What the Flux?

What is it?

When I first started researching Flux, it was described as an application architecture. I thought, “Great, I know architecture, this should make sense.” Little did I know, architecture in the tech world does not equal the architecture that I know. Flux is more of a pattern rather than a formal framework. It complements React’s composable view components by utilizing a unidirectional data flow.

Flux has 4 major parts:

  • Actions
  • Dispatcher
  • Stores
  • Views / React Components

The unidirectional data flow allows Flux to shy away from the what we’re more familiar with — the MVC structure.

MVC Structure and Flow

When a user interacts with a React View, it kicks off an action through the dispatcher, to the stores that hold the data, which then updates all of the views that are affected.

Flux Structure and Data Flow

The unidirectional pattern means that data flows in a single direction. The action, dispatcher, store, and view are independent nodes with distinct inputs and outputs. The actions are simple objects containing new data and an identifying type property.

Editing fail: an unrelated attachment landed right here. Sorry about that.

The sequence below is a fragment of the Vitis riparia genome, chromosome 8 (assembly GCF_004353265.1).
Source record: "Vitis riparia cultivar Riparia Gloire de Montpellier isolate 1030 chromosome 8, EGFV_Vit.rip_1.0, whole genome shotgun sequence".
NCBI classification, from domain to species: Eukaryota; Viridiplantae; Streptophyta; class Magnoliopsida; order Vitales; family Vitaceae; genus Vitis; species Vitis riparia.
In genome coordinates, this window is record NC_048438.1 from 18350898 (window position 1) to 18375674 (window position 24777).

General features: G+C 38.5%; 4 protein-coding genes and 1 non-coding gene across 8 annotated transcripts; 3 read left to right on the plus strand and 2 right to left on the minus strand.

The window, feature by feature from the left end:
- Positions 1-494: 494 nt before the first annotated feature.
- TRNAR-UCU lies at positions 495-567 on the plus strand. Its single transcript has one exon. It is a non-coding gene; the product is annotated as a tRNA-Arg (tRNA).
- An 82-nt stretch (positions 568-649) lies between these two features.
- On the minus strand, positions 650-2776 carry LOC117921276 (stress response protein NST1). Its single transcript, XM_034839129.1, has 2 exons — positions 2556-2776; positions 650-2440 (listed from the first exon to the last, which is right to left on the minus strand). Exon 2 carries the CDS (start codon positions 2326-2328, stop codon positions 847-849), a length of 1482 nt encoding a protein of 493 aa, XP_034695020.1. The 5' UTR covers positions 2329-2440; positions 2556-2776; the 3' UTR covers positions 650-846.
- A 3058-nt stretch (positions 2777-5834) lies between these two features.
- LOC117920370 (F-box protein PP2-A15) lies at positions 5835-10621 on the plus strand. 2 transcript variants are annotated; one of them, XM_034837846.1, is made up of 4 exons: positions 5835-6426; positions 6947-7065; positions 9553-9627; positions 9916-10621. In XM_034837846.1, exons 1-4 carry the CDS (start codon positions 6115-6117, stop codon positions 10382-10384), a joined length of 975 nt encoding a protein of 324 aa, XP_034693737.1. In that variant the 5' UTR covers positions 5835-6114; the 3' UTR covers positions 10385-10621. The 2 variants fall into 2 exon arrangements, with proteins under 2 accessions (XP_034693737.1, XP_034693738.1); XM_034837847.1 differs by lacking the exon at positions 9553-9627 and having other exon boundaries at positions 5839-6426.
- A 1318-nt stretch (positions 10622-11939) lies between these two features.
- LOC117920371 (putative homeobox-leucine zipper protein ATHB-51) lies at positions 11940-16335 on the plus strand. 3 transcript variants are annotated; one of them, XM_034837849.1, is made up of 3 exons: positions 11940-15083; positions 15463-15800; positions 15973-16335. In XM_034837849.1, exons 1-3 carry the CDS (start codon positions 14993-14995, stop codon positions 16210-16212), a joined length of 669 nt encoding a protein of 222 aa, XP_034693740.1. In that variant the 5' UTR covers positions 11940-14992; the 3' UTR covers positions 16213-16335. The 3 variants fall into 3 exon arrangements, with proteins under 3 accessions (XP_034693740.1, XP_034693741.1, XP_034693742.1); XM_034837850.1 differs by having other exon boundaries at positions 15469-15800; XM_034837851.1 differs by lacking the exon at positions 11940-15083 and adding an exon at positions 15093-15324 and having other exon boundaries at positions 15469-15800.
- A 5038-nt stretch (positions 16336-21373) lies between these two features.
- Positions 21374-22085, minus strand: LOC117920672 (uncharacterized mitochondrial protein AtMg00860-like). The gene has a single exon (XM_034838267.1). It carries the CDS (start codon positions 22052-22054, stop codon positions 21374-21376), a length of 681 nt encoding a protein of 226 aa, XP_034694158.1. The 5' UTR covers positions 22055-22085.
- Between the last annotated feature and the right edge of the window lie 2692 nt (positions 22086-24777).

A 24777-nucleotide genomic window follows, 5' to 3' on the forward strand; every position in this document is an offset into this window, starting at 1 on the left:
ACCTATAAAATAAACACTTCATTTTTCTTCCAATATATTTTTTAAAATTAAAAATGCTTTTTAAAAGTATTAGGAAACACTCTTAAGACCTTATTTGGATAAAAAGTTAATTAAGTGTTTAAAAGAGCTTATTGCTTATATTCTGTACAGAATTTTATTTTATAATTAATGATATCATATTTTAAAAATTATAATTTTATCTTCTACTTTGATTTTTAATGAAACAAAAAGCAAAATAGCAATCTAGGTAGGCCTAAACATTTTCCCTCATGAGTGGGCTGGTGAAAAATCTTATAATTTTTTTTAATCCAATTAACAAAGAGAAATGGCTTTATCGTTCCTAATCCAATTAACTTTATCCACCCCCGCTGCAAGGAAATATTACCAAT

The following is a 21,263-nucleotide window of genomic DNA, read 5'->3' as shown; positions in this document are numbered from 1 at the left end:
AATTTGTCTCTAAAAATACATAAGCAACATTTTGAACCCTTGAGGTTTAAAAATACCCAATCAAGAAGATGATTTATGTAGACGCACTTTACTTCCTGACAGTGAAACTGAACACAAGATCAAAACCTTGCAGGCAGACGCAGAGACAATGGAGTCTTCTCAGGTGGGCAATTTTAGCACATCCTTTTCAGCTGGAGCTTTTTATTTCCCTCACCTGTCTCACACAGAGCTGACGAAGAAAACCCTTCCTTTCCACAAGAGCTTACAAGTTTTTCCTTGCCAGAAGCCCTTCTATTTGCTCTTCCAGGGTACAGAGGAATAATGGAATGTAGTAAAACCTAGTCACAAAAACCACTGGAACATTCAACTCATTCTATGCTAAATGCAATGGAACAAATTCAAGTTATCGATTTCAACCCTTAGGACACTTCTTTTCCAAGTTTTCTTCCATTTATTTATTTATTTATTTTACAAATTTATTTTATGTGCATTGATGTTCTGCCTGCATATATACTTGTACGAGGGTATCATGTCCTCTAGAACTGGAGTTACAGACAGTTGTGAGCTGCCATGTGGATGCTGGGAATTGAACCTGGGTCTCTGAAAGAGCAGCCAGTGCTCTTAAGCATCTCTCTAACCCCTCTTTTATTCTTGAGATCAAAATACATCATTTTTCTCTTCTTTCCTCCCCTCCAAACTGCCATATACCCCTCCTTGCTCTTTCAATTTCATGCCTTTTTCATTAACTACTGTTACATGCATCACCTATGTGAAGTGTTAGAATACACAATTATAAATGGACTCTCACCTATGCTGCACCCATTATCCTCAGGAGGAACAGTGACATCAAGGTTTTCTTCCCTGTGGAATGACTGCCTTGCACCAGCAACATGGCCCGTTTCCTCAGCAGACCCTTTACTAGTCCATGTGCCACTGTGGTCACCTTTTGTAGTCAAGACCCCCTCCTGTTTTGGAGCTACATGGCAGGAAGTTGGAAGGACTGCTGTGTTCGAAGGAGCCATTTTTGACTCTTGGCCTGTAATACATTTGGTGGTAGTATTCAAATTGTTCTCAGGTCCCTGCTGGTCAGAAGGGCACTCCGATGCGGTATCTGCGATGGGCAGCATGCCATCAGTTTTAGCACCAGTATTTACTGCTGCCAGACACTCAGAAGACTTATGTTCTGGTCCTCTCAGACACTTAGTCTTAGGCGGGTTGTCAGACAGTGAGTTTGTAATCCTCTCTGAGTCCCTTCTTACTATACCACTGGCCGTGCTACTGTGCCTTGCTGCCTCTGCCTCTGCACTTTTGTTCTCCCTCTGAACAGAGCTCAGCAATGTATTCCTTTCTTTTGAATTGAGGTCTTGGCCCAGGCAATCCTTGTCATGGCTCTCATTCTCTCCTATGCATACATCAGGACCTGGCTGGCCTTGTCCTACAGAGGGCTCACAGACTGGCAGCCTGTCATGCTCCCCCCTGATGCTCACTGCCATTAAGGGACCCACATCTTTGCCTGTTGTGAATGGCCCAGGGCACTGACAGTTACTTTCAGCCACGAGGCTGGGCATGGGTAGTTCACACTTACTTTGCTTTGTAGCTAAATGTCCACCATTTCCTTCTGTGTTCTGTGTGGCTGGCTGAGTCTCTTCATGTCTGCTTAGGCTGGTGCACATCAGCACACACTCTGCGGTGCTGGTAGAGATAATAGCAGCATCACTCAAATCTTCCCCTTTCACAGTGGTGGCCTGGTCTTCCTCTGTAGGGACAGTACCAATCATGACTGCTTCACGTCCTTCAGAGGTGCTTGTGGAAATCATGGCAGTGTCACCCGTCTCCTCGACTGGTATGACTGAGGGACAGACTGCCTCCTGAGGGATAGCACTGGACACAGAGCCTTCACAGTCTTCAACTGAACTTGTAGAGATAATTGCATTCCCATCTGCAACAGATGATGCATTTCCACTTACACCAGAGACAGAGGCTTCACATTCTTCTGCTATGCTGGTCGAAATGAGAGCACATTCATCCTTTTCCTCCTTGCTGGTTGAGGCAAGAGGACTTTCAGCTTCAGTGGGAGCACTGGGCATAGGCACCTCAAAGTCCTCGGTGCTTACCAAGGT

Sometimes, the views may cause a new action to be sent through the system depending on the UI.

Actions are provided to the dispatcher through action creators originating from the views, through user interaction. The dispatcher, acting as a central hub, will then take those actions and invoke callbacks registered by the stores and send the actions to the stores. The stores respond to whatever actions are relevant to the state and will emit a change event to the controller-views. These views will listen for that change event through event handlers will call their own setState() method to then re-render themselves and all of their descendants in the component tree.

Flux, with Harry Potter

Severus Snape is patrolling the halls of Hogwarts to make sure no students are out of bed. As the halls are dark, he wants to say a spell that will create a light for him.

So he’ll say an incantation, and send it to the wand. The wand will then take that incantation and dispatch it to the corresponding spell. The spell will check that the incantation was correct, and that the wand movement was right, and if it is, it will produce a visible light. Since it was indeed correct (it isn’t a difficult spell after all), light will be created and Snape can continue patrolling, and / or provide a flashlight to Lupin hoping to get Harry into trouble.

Resources:

Flux Application

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